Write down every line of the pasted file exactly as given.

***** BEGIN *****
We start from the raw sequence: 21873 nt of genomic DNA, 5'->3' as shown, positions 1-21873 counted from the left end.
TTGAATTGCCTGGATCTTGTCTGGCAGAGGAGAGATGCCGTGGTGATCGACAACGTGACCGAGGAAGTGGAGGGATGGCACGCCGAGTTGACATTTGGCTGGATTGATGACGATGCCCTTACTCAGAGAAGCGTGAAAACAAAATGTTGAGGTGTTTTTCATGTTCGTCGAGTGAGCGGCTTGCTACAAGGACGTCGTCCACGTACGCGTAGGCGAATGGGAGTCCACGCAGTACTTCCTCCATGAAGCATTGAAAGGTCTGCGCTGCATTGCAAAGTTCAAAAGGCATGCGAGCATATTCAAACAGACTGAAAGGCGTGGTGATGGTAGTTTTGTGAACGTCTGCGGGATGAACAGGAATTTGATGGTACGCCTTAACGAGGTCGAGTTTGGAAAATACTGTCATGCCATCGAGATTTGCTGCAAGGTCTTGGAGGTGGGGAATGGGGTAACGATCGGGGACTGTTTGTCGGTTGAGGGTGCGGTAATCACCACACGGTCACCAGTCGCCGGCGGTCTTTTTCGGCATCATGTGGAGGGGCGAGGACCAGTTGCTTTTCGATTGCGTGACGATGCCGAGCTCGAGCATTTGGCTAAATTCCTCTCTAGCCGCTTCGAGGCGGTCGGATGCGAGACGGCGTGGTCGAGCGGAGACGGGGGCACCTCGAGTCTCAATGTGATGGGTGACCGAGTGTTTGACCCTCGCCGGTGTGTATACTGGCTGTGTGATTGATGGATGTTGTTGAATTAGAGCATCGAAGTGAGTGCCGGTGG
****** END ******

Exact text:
We start from the raw sequence: 21873 nt of genomic DNA, 5'->3' as shown, positions 1-21873 counted from the left end.
TTGAATTGCCTGGATCTTGTCTGGCAGAGGAGAGATGCCGTGGTGATCGACAACGTGACCGAGGAAGTGGAGGGATGGCACGCCGAGTTGACATTTGGCTGGATTGATGACGATGCCCTTACTCAGAGAAGCGTGAAAACAAAATGTTGAGGTGTTTTTCATGTTCGTCGAGTGAGCGGCTTGCTACAAGGACGTCGTCCACGTACGCGTAGGCGAATGGGAGTCCACGCAGTACTTCCTCCATGAAGCATTGAAAGGTCTGCGCTGCATTGCAAAGTTCAAAAGGCATGCGAGCATATTCAAACAGACTGAAAGGCGTGGTGATGGTAGTTTTGTGAACGTCTGCGGGATGAACAGGAATTTGATGGTACGCCTTAACGAGGTCGAGTTTGGAAAATACTGTCATGCCATCGAGATTTGCTGCAAGGTCTTGGAGGTGGGGAATGGGGTAACGATCGGGGACTGTTTGTCGGTTGAGGGTGCGGTAATCACCACACGGTCACCAGTCGCCGGCGGTCTTTTTCGGCATCATGTGGAGGGGCGAGGACCAGTTGCTTTTCGATTGCGTGACGATGCCGAGCTCGAGCATTTGGCTAAATTCCTCTCTAGCCGCTTCGAGGCGGTCGGATGCGAGACGGCGTGGTCGAGCGGAGACGGGGGCACCTCGAGTCTCAATGTGATGGGTGACCGAGTGTTTGACCCTCGCCGGTGTGTATACTGGCTGTGTGATTGATGGATGTTGTTGAATTAGAGCATCGAAGTGAGTGCCGGTGG